If you're going to the trouble to make broth, you might as well make the best quality broth you can. I highly recommend using high quality, organic bones from grass fed animals. Why make broth with a herbicide, pesticide, anti-biotic and hormone animal? And yes, even though your beef is not a plant, it will still be contaminated with herbicides, pesticides and other chemicals.
Stove Top Directions
You can also make broth on the stove top in an appropriately sized pot. Keeping in mind that you'll want your pot 2/3-3/4 full of bones. Bring the water to a gentle boil and reduce heat to low, to maintain a very gentle simmer- just a slight ripple. Cook for approximately 4-5 hours, using less time for a small pot of bones and more time for a larger one. If you want your broth to reduce, leave your pan uncovered, otherwise keep the lid on while simmering.
You may safely store broth for several months in the fridge, if it has a good fat seal. If you're ever in question, you can boil the broth for 10 minutes.
I rarely freeze broth, because I make it about as fast as we use it; however, if you do need to freeze your broth, here are a few tips:
1. Mason jars work well for freezing broth.
2. Do not overfill your jar.
3. The liquid will expand as it freezes, so make sure to leave a few inches of headspace. I usually fill to just below where the jar narrows to the neck.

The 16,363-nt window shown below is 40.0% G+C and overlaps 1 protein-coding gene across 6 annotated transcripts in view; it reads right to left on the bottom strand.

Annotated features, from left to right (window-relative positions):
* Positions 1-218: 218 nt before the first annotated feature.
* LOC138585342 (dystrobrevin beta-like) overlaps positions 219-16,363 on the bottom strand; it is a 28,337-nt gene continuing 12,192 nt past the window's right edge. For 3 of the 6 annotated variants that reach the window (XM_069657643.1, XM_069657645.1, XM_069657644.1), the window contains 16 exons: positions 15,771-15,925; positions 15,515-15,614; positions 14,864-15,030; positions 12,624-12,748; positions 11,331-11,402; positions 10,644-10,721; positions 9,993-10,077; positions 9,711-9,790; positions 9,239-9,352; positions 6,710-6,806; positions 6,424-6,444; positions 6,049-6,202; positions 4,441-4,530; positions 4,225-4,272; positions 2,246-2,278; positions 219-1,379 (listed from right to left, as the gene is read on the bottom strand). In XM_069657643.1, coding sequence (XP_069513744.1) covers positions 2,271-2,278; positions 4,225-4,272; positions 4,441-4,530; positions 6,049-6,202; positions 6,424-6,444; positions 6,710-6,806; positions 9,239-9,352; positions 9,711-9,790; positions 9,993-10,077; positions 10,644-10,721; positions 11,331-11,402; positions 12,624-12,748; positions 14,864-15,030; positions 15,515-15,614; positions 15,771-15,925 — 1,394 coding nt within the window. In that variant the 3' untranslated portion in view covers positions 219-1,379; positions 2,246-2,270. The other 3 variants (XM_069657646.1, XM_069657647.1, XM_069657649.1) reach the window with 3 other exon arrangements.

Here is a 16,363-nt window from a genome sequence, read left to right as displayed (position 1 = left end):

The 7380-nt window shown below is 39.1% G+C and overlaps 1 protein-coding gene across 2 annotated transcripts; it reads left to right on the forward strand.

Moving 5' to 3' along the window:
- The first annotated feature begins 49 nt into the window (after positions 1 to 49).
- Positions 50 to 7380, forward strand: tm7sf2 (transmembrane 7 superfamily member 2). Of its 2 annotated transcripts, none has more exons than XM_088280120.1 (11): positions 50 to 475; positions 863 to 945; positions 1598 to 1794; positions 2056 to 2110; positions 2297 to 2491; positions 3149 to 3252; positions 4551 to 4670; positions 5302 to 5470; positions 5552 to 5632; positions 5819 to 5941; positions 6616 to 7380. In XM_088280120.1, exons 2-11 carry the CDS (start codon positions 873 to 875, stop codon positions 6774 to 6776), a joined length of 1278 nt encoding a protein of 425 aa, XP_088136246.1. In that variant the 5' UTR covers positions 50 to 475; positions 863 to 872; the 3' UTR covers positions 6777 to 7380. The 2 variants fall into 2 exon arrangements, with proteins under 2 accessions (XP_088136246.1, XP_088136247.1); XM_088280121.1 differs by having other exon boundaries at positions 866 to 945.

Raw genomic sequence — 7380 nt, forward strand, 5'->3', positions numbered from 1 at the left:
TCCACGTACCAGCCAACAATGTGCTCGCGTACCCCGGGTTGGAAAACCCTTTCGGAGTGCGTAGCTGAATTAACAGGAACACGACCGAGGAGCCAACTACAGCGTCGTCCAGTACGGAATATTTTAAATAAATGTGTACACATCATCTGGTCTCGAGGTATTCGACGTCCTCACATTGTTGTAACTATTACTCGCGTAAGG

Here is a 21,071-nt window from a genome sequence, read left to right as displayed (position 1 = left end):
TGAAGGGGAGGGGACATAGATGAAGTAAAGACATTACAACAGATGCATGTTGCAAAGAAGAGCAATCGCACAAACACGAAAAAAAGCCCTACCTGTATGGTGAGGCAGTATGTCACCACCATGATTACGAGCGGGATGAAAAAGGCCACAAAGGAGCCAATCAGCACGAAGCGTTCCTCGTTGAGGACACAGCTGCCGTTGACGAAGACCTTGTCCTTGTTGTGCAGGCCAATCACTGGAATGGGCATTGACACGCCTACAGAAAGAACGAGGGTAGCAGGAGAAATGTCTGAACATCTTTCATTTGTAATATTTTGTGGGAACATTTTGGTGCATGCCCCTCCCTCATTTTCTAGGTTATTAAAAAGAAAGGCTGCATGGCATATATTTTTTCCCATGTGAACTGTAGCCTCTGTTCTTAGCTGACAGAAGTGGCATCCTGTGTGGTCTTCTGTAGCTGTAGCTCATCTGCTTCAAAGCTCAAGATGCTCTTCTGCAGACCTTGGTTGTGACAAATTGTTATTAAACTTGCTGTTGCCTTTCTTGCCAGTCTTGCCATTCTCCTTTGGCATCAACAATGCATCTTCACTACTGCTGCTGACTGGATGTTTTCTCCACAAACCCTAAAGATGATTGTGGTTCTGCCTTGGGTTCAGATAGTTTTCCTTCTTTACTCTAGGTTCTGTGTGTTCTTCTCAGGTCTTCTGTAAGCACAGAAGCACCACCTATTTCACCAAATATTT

4. Wide mouth jars work best for freezing because there is less pressure on the shoulder area as the liquid expands.
5. Thaw broth in the fridge for at least 24 hours. In a pinch, you can place the jar of broth in a container in the sink. The container should be slightly shorter than the jar of broth. Fill the container with cold water. With running water, gradually increase the temperature of the water running into the container, allowing it to spill out over the sides into the sink. The gradual temperature change will keep the glass from breaking, but also allows you to more quickly thaw the broth. You can do this until the temperature of the water has reached the hottest temperature. Add more hot water as the temperature cools, if needed. Let the jar of broth sit for a bit until the broth is thawed enough to remove. Of course, I don't like to waste water, so this is not ideal, but it works in a pinch when you don't have any broth on hand.
6. Microwaving your broth is not recommended.